In leaves, the photosystems 1 and 2 utilise light energy very efficiently; this is required for converting carbon dioxide into oxygen and biomass. The Bochum researchers’ bio-based solar cell, on the other hand, generates electricity rather than biomass. Prof Rögner’s team isolated the two photosystems from thermophilic cyanobacteria that live in a hot spring in Japan. Because of their habitat and behaviour, their photosystems are much more stable than comparable proteins of species that do not occur under extreme environmental conditions. Prof Schuhmann’s team developed complex electron-conducting materials, so-called redox hydrogels. The researchers embedded the photosystems into these hydrogels in order to connect them to the electrodes of the photovoltaic cells.
Structure of the bio-based solar cell
The cell is made up of two chambers. In the first chamber, the protein photosystem 2 extracts electrons from water molecules, thus generating oxygen. The electrons migrate through the redox hydrogel to the electrode in the first chamber which is connected to the electrode in the second chamber. The electrode in the second chamber conducts the electrons via a different redox hydrogel onto photosystem 1. There, electrons are passed to oxygen; water is generated. However, the photosystems carry out these processes only if they are powered by light energy. Thus, if exposed to light, there is a continuous electricity flow within the closed system.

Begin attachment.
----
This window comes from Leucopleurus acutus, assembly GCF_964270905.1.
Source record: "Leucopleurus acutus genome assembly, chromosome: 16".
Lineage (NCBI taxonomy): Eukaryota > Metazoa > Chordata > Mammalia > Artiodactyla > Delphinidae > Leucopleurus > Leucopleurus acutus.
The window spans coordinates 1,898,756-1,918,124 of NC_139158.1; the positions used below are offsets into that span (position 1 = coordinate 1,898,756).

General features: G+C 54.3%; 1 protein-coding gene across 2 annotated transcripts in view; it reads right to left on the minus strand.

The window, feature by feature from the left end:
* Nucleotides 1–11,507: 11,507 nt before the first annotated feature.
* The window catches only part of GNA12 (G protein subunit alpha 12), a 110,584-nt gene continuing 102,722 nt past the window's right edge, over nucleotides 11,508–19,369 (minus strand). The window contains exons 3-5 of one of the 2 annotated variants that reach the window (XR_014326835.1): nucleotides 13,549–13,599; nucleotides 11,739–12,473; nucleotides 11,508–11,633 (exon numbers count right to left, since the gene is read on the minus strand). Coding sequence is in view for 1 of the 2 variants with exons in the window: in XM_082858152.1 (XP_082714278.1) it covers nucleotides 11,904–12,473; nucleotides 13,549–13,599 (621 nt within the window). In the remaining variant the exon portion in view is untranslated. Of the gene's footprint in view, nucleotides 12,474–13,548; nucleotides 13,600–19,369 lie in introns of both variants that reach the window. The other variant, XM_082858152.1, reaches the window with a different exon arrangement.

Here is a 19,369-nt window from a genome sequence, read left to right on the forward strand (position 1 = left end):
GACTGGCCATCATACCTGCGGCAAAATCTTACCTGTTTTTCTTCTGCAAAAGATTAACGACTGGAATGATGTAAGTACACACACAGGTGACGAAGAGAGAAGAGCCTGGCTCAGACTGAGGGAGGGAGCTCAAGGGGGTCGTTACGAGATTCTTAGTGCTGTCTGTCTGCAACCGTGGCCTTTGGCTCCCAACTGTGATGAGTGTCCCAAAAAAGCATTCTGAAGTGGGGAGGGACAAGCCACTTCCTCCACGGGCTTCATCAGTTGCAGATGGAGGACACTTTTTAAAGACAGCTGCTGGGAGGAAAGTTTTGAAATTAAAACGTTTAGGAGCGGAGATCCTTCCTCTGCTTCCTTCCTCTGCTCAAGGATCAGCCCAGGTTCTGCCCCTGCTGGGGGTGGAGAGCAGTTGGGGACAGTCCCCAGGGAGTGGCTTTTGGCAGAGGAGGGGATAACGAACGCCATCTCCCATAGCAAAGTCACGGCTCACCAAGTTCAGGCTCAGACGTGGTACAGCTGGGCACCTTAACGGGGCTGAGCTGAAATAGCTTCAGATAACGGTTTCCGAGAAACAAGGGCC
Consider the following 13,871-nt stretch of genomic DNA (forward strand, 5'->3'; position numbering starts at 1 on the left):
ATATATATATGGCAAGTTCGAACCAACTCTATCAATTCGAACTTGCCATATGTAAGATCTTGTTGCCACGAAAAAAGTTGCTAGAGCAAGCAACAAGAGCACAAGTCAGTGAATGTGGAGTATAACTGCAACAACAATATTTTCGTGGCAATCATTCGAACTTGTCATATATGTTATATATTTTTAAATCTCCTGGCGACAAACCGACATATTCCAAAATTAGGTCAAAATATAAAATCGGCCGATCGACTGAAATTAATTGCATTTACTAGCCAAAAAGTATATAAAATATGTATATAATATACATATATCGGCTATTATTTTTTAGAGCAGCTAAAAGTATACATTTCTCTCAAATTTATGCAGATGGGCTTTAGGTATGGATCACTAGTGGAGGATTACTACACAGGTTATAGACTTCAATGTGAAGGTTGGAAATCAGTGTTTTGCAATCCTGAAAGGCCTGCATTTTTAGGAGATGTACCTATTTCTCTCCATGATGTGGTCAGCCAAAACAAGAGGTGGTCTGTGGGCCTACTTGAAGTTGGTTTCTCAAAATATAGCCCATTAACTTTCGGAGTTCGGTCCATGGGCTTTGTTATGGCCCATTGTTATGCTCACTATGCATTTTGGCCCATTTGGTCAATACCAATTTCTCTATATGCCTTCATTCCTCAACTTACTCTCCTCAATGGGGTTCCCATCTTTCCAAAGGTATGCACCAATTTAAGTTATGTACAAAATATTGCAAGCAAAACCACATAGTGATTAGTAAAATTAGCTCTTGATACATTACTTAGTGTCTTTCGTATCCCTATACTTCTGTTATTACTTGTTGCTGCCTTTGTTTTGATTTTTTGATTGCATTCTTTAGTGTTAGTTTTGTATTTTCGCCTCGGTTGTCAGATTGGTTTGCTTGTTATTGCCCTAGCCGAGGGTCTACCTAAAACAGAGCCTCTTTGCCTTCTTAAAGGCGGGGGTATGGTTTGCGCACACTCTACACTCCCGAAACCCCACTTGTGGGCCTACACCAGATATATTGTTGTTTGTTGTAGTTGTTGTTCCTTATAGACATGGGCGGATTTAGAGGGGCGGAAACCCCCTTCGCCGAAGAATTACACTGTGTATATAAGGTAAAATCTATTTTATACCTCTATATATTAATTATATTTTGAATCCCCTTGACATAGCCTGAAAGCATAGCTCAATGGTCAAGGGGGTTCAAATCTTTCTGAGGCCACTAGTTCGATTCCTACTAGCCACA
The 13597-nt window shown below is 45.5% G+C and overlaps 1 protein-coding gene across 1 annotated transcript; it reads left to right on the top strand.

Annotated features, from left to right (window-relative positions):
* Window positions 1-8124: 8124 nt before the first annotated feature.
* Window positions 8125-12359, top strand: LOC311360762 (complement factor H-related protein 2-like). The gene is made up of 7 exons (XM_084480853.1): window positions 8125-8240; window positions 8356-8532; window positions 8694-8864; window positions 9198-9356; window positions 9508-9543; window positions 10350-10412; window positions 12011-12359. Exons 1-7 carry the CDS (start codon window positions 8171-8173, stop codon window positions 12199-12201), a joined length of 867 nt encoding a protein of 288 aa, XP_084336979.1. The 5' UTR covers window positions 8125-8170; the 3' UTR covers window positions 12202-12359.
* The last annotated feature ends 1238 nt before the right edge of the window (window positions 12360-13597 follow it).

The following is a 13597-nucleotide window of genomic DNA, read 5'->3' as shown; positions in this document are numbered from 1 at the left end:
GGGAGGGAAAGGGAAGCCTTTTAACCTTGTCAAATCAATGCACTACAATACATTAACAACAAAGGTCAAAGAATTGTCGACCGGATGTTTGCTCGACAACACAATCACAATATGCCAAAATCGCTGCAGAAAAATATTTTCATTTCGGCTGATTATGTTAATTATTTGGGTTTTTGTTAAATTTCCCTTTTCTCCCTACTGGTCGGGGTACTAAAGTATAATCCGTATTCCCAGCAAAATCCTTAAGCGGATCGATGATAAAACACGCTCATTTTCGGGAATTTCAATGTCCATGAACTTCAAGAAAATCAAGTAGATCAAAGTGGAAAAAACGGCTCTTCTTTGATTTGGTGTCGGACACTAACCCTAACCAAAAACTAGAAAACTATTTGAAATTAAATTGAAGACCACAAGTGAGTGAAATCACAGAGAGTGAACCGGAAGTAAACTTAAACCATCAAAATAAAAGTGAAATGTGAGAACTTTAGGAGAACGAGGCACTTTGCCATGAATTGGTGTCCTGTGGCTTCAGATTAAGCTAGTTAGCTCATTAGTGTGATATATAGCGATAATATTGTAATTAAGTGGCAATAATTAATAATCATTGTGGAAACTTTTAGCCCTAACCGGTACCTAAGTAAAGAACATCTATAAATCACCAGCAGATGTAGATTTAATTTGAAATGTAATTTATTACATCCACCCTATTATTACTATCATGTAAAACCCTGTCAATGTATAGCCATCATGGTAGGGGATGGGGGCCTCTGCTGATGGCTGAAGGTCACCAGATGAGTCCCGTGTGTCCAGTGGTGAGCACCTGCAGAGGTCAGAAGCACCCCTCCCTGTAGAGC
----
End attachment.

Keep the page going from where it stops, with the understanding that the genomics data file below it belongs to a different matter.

Efficiency may be increased
In order to convert solar into electric energy, there must be a potential difference between the two electrodes. The Bochum researchers have established this difference by deploying redox hydrogels with different potentials. The potential difference determines the bio photovoltaic cell’s voltage and, consequently, its efficiency. Currently, the bio-based solar cell boasts an efficiency of several nanowatts per square centimetre. “The system may be considered a blue print for the development of semi-artificial and natural cell systems in which photosynthesis is used for the light-driven production of secondary energy carriers such as hydrogen,” says Prof Rögner.
The project was funded by the German Research Foundation (Deutsche Forschungsgemeinschaft) as part of the Cluster of Excellence RESOLV (EXC 1069) and by the EU as part of the programmes “CyanoFactory” and “COST Action TD1102 Phototech”.